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OUR OPINION: Conrad wins credit for tough calls

In the past few days, North Dakota Sen. Kent Conrad made three tough decisions that affirmed his position as one of the Senate's key moderates. Conrad deserves credit for each. First, by making them, he showed a North Dakota sensibility -- one th...

In the past few days, North Dakota Sen. Kent Conrad made three tough decisions that affirmed his position as one of the Senate's key moderates.

Conrad deserves credit for each. First, by making them, he showed a North Dakota sensibility -- one that put him at odds with not only the Democratic party's liberal wing, but also (to a lesser degree) the Obama White House.

Both of those groups now are exerting tremendous pressure on Conrad. It takes courage to stand up to that kind of crush.

Second, Conrad's centrism is sure to serve the country well. Take the senator's first decision: to insist on a health care reform package that wins at least 60, not just 50, Senate votes.

In the modern Senate, important laws need at least 60 votes to pass because of the filibuster, the minority party's ability to kill legislation. The rule makes the majority party chafe, but it ensures broad and bipartisan support for major pieces of legislation.

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Earlier this year, Conrad had helped open health care reform to "reconciliation," a Senate process for bypassing the filibuster. But more recently, he's recognized that winning a simple majority on health care reform just isn't enough: We're in a "60 vote environment," Conrad told the Washington Post, "because I believe reconciliation simply won't work."

With those words, Conrad greatly raised the odds that health care reform will pass with broad rather than narrow support.

Speaking of reform, Conrad's second decision crafted a key reform compromise. His plan now is a hot topic in Washington and is under attack from both the right and left.

That's a badge of honor in middle America and a sign that the plan may be on the right track.

The Obama administration and many Democrats want a "public plan," a government-run insurance plan that could compete with traditional insurance companies. But Republicans and some Democrats disagree, saying such a plan would drive private insurers out of business. That would leave Americans with a "single payer" government plan like Canada's.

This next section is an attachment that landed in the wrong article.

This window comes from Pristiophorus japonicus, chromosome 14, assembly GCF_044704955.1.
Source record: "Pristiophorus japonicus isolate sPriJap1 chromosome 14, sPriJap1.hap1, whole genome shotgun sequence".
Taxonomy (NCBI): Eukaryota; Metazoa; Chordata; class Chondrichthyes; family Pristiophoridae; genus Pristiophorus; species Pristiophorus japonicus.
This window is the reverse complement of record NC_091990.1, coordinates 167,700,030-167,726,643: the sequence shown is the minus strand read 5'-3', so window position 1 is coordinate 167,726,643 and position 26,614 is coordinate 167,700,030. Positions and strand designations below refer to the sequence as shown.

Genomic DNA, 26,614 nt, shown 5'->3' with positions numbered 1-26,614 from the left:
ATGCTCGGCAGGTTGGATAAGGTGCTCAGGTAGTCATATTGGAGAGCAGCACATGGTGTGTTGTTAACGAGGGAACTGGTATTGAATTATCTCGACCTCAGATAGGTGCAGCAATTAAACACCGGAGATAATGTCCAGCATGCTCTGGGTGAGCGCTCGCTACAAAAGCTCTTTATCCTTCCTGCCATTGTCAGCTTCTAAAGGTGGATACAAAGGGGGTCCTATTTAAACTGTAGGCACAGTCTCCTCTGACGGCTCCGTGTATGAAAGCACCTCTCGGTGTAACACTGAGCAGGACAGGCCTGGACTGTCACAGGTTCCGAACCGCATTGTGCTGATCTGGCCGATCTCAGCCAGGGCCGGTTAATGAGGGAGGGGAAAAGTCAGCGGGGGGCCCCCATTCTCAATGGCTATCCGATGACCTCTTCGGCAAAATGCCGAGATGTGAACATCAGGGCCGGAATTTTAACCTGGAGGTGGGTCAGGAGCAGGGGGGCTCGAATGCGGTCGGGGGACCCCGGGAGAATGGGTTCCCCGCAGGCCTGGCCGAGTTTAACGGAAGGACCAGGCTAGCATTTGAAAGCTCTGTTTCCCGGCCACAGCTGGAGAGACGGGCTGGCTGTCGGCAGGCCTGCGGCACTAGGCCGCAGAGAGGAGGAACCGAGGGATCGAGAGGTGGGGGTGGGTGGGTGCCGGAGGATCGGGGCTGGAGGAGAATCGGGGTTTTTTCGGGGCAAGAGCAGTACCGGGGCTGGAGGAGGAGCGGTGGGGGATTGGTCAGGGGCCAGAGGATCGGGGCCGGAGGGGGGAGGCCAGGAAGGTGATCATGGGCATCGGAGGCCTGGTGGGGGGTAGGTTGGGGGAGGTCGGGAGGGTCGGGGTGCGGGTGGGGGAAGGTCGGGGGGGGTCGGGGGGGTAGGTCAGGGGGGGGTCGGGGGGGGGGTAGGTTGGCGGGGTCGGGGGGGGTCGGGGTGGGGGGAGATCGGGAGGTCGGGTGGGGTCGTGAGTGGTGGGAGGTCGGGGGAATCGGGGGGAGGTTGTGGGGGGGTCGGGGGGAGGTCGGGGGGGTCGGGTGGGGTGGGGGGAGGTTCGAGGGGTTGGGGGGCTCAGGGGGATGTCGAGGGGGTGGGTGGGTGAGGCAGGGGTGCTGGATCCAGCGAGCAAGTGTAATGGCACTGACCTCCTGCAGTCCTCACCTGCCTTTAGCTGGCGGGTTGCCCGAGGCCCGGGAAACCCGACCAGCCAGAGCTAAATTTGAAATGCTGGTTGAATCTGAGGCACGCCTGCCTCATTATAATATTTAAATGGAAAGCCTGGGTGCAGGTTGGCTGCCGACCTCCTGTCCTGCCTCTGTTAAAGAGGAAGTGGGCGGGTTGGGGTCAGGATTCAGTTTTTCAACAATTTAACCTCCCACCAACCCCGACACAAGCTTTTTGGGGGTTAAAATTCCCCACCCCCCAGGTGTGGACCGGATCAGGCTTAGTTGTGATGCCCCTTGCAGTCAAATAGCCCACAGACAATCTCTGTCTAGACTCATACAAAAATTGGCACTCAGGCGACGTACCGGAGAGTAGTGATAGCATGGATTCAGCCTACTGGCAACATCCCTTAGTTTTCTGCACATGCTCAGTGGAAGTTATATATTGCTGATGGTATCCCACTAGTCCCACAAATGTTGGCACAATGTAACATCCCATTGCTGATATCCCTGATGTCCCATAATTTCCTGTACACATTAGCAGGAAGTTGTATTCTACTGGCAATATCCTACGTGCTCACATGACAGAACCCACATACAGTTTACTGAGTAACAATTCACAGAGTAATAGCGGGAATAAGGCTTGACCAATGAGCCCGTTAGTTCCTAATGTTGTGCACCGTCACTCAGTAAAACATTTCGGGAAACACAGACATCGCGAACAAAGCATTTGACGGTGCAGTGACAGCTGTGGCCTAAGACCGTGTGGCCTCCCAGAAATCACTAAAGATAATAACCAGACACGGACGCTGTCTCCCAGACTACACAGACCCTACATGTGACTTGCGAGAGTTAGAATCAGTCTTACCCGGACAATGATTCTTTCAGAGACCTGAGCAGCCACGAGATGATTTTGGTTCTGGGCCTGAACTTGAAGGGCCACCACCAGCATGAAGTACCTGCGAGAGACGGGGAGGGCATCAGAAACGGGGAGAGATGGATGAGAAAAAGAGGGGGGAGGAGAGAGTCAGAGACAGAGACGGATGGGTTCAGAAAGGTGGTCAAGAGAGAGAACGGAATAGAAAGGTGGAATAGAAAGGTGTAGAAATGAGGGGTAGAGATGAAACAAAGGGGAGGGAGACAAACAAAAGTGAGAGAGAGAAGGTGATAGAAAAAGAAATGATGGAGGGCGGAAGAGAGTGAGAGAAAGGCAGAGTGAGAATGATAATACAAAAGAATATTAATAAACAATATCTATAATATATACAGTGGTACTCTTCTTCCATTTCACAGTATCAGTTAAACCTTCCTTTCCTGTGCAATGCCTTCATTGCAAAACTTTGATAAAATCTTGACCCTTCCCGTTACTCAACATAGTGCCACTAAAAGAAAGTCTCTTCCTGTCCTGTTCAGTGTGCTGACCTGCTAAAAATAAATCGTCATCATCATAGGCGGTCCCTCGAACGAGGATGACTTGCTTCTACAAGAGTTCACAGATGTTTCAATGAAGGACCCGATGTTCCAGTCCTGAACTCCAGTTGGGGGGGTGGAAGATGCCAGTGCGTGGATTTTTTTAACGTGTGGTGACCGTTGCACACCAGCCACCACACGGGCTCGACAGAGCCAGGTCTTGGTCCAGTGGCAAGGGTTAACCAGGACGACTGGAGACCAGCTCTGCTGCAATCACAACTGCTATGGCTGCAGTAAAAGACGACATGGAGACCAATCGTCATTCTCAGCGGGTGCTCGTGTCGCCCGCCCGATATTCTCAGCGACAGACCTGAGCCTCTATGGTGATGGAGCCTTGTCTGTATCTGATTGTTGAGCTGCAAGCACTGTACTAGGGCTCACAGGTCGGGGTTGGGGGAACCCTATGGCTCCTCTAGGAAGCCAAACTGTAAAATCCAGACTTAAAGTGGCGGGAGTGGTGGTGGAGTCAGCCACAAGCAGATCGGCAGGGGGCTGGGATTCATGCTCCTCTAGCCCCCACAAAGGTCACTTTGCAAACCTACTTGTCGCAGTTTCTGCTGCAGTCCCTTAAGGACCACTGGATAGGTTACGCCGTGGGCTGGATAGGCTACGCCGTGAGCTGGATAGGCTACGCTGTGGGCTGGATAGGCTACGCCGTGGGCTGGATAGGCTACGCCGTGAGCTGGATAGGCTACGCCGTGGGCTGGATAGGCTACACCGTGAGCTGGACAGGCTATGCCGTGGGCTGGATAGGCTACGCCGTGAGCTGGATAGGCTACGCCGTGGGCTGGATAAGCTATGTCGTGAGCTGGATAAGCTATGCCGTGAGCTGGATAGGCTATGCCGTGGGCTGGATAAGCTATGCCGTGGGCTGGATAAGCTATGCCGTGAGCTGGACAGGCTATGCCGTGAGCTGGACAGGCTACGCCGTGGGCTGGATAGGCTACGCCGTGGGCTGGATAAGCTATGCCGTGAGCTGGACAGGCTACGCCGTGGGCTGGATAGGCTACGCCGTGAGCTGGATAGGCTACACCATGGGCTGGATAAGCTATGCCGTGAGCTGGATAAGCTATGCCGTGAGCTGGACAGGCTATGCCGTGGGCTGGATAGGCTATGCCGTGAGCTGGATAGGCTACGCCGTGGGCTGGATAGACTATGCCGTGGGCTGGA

Enter the Conrad compromise: "a system of federally-chartered co-ops that could offer a non-profit alternative to the for-profit insurance industry," as the Washington Post described it.

The compromise arose, in part, because "we're so used to cooperative structures in my state," Conrad told the Post.

"They were begun by progressives, they came out of the progressive era. And they're so successful in our state.

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"So I can't really say we came up with some brand new idea. We just thought about our own experience."

Conrad's third decision may trump both of the above. That's because to the Obama administration's likely dismay, Conrad is pointing out that while under current projections, a new health care entitlement would help make government borrowing absolutely explode.

"The second five years (of the budget projection) is where we're on a completely unsustainable course," he told the Post.

"People know we have an overall situation here that doesn't add up."

America wants health care reform, but it needs fiscal responsibility first. Conrad, the chairman of the Senate Budget Committee, deserves credit for sticking to his guns and pointing out that inconvenient truth.

-- Tom Dennis for the Herald

Related Topics: HEALTHCARE
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